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After some work, I managed to extract some PNGs out of a GIS we have at work. This GIS has some polygons in which addresses are surrounded by them. I managed to create an extractor in Python and to align the overlays and google maps pretty well, although it is not perfect. My question is, what I'm doing wrong or overlooking when making these transformations, to make them align perfectly.

For example, I have this image:

Polygon overlay onto Google Maps

As you can see, it aligns, but not perfectly, I found out a method for alignment using the markers, and dragging them to modify the overlay, but when there are 64 images, it is a very long process.

The overlay PNG comes from a different coordinate system (WGS72 BE UTM). What I did was a Python script that downloads all the tiles necessary for 2 given points (SouthWest,NorthEast), and then prints out the boundaries for all the tiles so I can place them onto Google Maps.

This is an example of the program run:

X1: 348724
Y1: 6294333
X2: 354334
Y2: 6300043
Delta: 4100
Processing...

4 images will be downloaded...
image:  0001  limits:  348724 , 6294333 ; 352824 , 6298433
1
image:  0002  limits:  348724 , 6298433 ; 352824 , 6302533
2
image:  0003  limits:  352824 , 6294333 ; 356924 , 6298433
3
image:  0004  limits:  352824 , 6298433 ; 356924 , 6302533
4

The data is in Santiago, Chile.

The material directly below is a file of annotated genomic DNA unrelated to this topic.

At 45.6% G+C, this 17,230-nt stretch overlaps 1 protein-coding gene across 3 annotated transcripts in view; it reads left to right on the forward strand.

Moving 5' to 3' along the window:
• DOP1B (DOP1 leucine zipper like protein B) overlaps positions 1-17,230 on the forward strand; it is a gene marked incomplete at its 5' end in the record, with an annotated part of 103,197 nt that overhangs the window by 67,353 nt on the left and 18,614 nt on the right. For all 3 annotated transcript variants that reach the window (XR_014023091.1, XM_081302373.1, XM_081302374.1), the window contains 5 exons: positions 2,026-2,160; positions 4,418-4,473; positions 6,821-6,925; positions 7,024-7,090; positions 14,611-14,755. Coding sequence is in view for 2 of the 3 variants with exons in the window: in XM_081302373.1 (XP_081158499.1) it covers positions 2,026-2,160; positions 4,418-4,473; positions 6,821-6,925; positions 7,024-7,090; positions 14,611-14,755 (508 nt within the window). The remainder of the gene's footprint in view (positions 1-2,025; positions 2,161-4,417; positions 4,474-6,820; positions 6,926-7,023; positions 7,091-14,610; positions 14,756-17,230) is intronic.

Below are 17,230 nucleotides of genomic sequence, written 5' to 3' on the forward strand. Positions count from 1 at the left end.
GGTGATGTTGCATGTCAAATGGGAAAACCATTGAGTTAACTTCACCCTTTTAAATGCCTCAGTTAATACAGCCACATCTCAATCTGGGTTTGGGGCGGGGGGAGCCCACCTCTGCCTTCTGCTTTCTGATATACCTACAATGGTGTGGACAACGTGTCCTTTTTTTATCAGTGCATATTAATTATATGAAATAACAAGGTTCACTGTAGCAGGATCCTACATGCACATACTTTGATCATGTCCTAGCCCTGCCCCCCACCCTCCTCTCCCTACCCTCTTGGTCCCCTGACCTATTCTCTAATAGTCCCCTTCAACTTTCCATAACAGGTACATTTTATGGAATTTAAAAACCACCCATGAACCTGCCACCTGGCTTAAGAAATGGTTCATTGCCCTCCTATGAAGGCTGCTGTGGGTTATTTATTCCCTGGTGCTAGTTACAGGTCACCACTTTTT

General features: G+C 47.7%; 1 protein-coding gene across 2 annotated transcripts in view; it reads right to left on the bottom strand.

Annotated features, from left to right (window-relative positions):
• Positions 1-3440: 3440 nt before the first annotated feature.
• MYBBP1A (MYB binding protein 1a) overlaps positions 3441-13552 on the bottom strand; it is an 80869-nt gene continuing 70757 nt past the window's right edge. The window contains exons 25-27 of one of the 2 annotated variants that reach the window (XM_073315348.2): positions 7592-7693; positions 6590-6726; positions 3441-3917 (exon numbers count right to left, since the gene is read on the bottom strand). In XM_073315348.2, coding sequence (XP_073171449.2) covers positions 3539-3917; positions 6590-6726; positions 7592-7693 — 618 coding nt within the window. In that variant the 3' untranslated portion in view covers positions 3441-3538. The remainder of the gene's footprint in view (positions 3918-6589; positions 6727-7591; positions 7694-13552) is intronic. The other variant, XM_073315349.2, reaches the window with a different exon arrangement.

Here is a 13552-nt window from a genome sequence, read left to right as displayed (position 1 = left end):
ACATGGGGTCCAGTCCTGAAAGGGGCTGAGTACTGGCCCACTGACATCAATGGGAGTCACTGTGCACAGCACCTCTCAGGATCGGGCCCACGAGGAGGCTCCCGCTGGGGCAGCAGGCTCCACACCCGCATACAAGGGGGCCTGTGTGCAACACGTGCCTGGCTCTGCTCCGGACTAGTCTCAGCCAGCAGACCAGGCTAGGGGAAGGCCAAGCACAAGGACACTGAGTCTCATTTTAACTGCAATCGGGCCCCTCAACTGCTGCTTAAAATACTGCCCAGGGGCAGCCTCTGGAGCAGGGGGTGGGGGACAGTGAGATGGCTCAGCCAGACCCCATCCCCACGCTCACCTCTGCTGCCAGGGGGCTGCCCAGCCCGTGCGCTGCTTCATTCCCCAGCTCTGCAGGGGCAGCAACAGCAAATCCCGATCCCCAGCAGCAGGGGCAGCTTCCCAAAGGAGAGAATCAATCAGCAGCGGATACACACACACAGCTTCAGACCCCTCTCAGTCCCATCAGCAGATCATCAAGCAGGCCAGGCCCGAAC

Then I convert those limits to Google Maps coordinates (WGS84) and place them. However, the results are not precise. It would be great to hear your ideas. I hope explained myself correctly.

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    Are you converting between WGS 72 BE and WGS 84? EPSG registry has 1239 to convert between WGS 72 BE and WGS 72, then 1237 or 1238 to go from WGS 72 and WGS 84. However, I think you're off more than that. Could it be on PSAD56 or SAD69 instead? – mkennedy Feb 8 '17 at 17:49
  • I grabbed a random building with its WGS 72 coordinates, and converted them to WGS 84, it aligned perfectly so it is not that. Maybe there is some bug in my code. I don't really know a lot about geography but maybe some distortion from the earth's roundness has to do with the problem. Would it help if I post the code? – SeñorPythoniano Feb 8 '17 at 18:34
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I have had a similar problem before and found that the solution was increasing the coordinate precision of the other projection before reprojecting to the coordinate system used for the map overlay. Of course this will only work if you were using a lower precision than the data started with. You cannot just increase precision if the data is stored with a lower precision than needed. Have you tried doing that? You will also want to make sure that you aren't ever rounding coordinates anywhere.

  • Precisely that's why I used whole values (no decimals coordinates) for the points. See the code above, the Xs and Ys are all integers, so I avoid decimals from that point on. I haven't rounded anything, what Im thinking is maybe the coordinates converter Im using doesnt work as expected. – SeñorPythoniano Feb 8 '17 at 17:11

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